Over 40 services require TLS 1.2 minimum for AWS FIPS endpoints

In a March 2020 blog post, we told you about work Amazon Web Services (AWS) was undertaking to update all of our AWS Federal Information Processing Standard (FIPS) endpoints to a minimum of Transport Layer Security (TLS) 1.2 across all AWS Regions. Today, we’re happy to announce that over 40 services have been updated and now require TLS 1.2:

These services no longer support using TLS 1.0 or TLS 1.1 on their FIPS endpoints. To help you meet your compliance needs, we are updating all AWS FIPS endpoints to a minimum of TLS 1.2 across all Regions. We will continue to update our services to support only TLS 1.2 or later on AWS FIPS endpoints, which you can check on the AWS FIPS webpage. This change doesn’t affect non-FIPS AWS endpoints.

When you make a connection from your client application to an AWS service endpoint, the client provides its TLS minimum and TLS maximum versions. The AWS service endpoint will always select the maximum version offered.

What is TLS?

TLS is a cryptographic protocol designed to provide secure communication across a computer network. API calls to AWS services are secured using TLS.

What is FIPS 140-2?

The FIPS 140-2 is a US and Canadian government standard that specifies the security requirements for cryptographic modules that protect sensitive information.

What are AWS FIPS endpoints?

All AWS services offer TLS 1.2 encrypted endpoints that can be used for all API calls. Some AWS services also offer FIPS 140-2 endpoints for customers who need to use FIPS validated cryptographic libraries to connect to AWS services.

Why are we upgrading to TLS 1.2?

Our upgrade to TLS 1.2 across all Regions reflects our ongoing commitment to help customers meet their compliance needs.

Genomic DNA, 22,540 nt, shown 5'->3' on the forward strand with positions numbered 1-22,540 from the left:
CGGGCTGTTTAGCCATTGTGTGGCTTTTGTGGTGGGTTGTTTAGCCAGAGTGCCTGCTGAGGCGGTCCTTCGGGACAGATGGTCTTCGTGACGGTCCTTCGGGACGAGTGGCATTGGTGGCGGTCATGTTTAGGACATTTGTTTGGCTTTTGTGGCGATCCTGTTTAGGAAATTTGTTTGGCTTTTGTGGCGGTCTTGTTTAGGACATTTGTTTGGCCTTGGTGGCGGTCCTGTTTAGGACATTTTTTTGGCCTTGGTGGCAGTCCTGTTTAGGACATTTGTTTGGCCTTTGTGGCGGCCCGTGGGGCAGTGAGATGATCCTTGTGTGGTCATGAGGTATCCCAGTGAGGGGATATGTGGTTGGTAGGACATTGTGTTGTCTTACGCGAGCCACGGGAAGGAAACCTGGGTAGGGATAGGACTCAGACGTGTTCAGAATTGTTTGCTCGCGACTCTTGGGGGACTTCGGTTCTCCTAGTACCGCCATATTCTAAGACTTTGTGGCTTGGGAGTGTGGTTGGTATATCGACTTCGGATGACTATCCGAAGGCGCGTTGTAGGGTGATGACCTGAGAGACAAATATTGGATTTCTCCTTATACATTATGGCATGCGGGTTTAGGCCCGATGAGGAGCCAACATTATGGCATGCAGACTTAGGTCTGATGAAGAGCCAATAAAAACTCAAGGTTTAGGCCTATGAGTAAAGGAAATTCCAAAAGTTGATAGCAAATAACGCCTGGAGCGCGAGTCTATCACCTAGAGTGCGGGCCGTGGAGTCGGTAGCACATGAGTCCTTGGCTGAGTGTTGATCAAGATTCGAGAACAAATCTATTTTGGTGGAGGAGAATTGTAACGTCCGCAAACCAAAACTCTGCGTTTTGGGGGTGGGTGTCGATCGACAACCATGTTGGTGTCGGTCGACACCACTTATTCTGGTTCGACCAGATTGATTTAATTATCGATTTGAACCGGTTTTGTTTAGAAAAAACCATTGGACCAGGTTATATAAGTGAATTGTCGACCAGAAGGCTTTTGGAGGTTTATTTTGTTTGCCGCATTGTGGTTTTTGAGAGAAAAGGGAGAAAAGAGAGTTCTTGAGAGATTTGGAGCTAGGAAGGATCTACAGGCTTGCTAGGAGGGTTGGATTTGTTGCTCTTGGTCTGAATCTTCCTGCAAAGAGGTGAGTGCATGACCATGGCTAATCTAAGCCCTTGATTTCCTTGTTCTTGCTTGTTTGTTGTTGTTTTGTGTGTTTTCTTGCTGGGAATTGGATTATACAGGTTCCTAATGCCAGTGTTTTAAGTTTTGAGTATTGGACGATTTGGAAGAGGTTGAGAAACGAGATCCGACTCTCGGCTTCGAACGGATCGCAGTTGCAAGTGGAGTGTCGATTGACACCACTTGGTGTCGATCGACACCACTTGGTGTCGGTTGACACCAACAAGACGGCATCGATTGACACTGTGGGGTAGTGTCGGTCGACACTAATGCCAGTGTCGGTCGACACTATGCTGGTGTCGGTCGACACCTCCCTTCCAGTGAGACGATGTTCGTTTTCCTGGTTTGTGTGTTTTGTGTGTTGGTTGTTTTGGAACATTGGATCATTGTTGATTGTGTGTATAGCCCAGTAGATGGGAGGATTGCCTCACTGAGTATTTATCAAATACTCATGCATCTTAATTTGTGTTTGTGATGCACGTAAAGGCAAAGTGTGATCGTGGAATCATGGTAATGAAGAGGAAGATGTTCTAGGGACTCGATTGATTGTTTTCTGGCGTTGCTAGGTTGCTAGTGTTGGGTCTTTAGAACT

Is there more assistance available to help verify or update client applications?

If you’re using an AWS software development kit (AWS SDK), you can find information about how to properly configure the minimum and maximum TLS versions for your clients in the following AWS SDK topics:

You can also visit Tools to Build on AWS and browse by programming language to find the relevant SDK. AWS Support tiers cover development and production issues for AWS products and services, along with other key stack components. AWS Support doesn’t include code development for client applications.

If you have any questions or issues, you can start a new thread on one of the AWS forums, or contact AWS Support or your technical account manager (TAM).

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Author

Janelle Hopper

Janelle Hopper is a Senior Technical Program Manager in AWS Security with over 15 years of experience in the IT security field. She works with AWS services, infrastructure, and administrative teams to identify and drive innovative solutions that improve AWS’ security posture.

Author

Marta Taggart

Marta is a Seattle-native and Senior Program Manager in AWS Security, where she focuses on privacy, content development, and educational programs. Her interest in education stems from two years she spent in the education sector while serving in the Peace Corps in Romania. In her free time, she’s on a global hunt for the perfect cup of coffee.